Friday, May 29, 2015

Pecans set on native pecans

    Yesterday, I drove through flood waters to get down to our pecan grove. At that time, not all our orchards were under water and I was able to get up in our hydraulic lift to check on pecan nut set (photo at right).  Because of the flooding, I was only able to check about a dozen trees but what I saw looked promising.  On many trees, every terminal bore a cluster of 5 to 6 nuts.
    When newly set nuts are so small, it is hard to look up at a pecan tree and get a good feel for the size of the nut crop. The photo at left is my attempt to show you how prolific our native trees are this year.  From terminal buds on last year's growth, two shoots grew and both produced a cluster of pistillate flowers. Currently, five pollinated nuts have set on each of these terminals (photo at left).
    Not pictured in the photo is a shoot that developed from a bud eight inches behind the two shoots in the photo. Sprouting from one-year-old wood and back inside the tree's canopy, this new shoot also produced a cluster of five nuts.
    With the heavy nut set I'm seeing on our trees, I plan to skip making an insecticide treatment to control pecan nut casebearer in early June. This doesn't mean I don't plan to spray our trees during the coming month. The super wet conditions we've experienced over the past couple of weeks has been ideal for the spread of pecan scab and a myriad of foliage diseases. Once we can get over the field with our spray rig, we'll be applying a fungicide to our trees.

Wednesday, May 27, 2015

Recharging the water supply

     Over the last few weeks, we have received an abundant amount of rainfall. So much rain fell over southeastern Kansas last weekend that the Neosho River spilled out of its banks and flooded our pecan grove (photo above).
   There are positive and negatives when it comes to flooding. On the plus side, a low level flood, like the one we are experiencing now, is serving to recharge the subsoil water supply. Every since the extreme droughts of 2011 and 2012, we have never received the surplus rains needed to completely recharge the system. This flood should get us back to full water supply.
    The downside of flooding is a loss of soil nitrogen due to the actions of denitrifying bacterial that flourish in flooded soils.  Based on predictions from the National Weather Service, this flood should last about five days. That's long enough to recharge the soil moisture supply but not long enough to throw our trees into nitrogen deficiency.

  Update Friday May 29th: The National Weather Service  operates River Forecast Centers all across the country. If your pecan grove is in a flood plain you should go to the NWS website and find the closest reporting site on your river.  We use the data recorded just south of us on the Neosho River to predict how flooding will impact the Pecan Experiment Field. The data above is a screen shot from Friday, May 29th.  Water covers the road to the Pecan Field when the river hits 18 feet. At 24 feet, we will have water in our buildings. The biggest flood I've lived through and the second highest in recorded history occurred in early July of 2007. On July 5th, the river crested at 29.25 feet and we had 5 feet of water in our workshop.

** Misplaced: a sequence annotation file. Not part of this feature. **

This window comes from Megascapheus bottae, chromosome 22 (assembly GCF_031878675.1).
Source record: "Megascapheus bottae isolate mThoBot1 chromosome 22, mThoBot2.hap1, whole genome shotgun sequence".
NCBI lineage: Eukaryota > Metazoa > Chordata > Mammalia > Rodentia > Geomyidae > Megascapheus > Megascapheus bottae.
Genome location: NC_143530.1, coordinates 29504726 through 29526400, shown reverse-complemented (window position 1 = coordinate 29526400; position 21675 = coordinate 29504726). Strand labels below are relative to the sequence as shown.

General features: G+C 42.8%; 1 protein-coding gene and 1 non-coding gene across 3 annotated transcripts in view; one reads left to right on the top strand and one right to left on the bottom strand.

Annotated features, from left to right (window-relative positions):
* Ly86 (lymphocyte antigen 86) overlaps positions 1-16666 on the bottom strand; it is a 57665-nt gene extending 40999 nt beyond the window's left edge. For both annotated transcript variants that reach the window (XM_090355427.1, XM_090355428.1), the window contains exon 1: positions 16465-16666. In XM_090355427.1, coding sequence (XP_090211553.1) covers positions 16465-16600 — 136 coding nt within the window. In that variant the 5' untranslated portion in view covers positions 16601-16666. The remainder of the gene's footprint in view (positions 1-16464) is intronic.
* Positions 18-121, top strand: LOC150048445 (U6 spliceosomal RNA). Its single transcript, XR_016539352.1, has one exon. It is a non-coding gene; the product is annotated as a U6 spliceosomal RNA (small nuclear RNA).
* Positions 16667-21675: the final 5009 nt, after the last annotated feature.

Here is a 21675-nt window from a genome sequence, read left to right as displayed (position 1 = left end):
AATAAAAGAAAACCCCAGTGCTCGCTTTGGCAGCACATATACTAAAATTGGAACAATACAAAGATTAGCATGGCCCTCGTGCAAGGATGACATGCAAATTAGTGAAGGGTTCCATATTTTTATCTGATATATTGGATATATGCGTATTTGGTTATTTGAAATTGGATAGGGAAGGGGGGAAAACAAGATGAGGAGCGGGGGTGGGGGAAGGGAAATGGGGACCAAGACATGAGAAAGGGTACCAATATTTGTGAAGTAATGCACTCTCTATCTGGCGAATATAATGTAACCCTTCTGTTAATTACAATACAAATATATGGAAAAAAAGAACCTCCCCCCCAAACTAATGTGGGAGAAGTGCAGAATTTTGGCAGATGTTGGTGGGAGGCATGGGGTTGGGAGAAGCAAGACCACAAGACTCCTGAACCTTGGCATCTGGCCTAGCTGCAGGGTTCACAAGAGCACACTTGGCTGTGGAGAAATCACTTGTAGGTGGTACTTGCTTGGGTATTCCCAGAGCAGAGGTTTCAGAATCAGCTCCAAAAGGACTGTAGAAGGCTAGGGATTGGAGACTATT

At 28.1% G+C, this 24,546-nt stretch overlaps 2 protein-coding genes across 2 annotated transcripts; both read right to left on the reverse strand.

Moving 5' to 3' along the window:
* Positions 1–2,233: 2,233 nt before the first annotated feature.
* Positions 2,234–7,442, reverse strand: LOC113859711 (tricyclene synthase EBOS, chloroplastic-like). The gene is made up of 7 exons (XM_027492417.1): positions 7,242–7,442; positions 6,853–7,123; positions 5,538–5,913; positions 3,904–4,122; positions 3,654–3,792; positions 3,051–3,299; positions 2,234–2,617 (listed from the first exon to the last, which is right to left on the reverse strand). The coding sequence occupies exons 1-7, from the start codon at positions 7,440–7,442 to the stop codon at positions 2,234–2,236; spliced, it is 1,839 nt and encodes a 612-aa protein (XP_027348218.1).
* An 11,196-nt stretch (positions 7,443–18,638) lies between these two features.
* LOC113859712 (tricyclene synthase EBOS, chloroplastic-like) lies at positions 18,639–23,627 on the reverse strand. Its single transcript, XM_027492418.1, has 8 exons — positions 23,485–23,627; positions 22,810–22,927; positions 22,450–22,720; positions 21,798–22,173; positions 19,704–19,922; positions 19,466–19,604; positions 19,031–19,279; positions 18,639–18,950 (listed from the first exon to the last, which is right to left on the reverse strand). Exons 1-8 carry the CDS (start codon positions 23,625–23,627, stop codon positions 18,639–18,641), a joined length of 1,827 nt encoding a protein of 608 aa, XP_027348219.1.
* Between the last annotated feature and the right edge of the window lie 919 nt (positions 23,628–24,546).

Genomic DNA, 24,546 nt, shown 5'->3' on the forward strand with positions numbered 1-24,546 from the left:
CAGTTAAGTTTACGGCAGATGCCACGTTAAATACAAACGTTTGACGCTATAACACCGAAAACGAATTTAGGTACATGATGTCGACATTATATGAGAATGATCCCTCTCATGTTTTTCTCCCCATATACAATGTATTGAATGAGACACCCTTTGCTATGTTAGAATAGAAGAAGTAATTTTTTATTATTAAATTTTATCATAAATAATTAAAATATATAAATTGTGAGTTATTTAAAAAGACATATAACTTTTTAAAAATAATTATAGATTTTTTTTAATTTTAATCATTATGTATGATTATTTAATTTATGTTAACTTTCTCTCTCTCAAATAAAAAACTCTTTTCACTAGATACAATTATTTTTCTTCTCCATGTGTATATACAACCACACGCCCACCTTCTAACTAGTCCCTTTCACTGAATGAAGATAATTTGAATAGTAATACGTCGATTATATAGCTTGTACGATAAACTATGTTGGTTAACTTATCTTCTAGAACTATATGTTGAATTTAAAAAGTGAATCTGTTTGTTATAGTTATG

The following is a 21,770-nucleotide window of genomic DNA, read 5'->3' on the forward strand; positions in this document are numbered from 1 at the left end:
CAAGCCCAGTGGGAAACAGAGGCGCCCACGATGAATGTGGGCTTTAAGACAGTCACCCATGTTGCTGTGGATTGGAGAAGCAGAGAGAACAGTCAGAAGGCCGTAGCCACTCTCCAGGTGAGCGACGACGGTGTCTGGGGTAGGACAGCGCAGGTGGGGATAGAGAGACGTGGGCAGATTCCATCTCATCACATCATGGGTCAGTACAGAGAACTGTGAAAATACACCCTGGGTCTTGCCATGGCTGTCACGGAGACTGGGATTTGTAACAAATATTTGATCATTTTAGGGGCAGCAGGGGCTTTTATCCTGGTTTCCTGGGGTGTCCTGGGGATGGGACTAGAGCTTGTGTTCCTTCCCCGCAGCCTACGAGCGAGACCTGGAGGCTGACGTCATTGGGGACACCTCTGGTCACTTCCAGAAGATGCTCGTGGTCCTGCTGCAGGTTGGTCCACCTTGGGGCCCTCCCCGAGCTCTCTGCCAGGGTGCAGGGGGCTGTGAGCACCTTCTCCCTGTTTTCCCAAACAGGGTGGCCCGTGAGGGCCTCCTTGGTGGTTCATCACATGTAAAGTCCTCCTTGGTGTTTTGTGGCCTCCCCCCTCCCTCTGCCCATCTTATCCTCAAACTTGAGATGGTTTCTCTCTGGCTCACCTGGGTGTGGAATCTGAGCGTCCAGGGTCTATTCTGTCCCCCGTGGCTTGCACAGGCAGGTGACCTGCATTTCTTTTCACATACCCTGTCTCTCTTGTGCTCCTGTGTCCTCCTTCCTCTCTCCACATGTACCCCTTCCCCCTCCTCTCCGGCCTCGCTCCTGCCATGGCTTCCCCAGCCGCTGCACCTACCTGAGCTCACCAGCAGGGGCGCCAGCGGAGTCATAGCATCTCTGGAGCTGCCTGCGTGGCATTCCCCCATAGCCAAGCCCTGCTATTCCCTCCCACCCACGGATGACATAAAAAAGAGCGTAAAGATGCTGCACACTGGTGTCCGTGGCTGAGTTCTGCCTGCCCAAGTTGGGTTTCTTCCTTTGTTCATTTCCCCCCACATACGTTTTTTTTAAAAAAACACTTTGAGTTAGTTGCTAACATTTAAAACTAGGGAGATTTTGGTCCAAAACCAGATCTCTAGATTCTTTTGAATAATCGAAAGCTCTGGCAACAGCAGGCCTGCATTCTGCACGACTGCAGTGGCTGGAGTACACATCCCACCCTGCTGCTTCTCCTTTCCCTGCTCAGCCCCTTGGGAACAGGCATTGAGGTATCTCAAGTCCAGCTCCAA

The rain received today will extend local flooding conditions (see chart above) and will cause some of our trees to be under water for more that a week's time. This will cause low nitrogen problems for trees in lowest lying areas. With a big crop set on the trees, I'll be adding more N fertilizer to several tree blocks once the flood recedes.  

Friday, May 22, 2015

Pruning off sprouts under new grafts

   Between all the rain showers we've been having this week, I've had some time to inspect the grafts I made late last month. All of my scions have sprouted and I'm hoping for a 99.9% grafting success rate (100% would be bragging!). Below the graft unions, I'm also seeing a profusion of rapidly growing sprouts that threaten to out-compete the scion for sunlight (photo at right). These stock sprouts have a reddish coloration, a characteristic of  juvenile pecan seedlings. The sprouts growing from the scion are fully green, the color of sexually mature pecan tissue.
   To make sure all the tree's root energy is focused on growing the scion, I use my pocket knife to cut off all the sprouts below the graft union. The photo at left shows a 3-flap graft before and after all stock sprouts were removed. The photo below shows a bark graft that was pruned to promote scion growth.
   The faster you get out in the field to prune off  competing stock sprouts, the more growth you'll push to your scion. Left unpruned, stock sprouts can over-grow a scion, shade out emerging buds, and eventually kill the graft.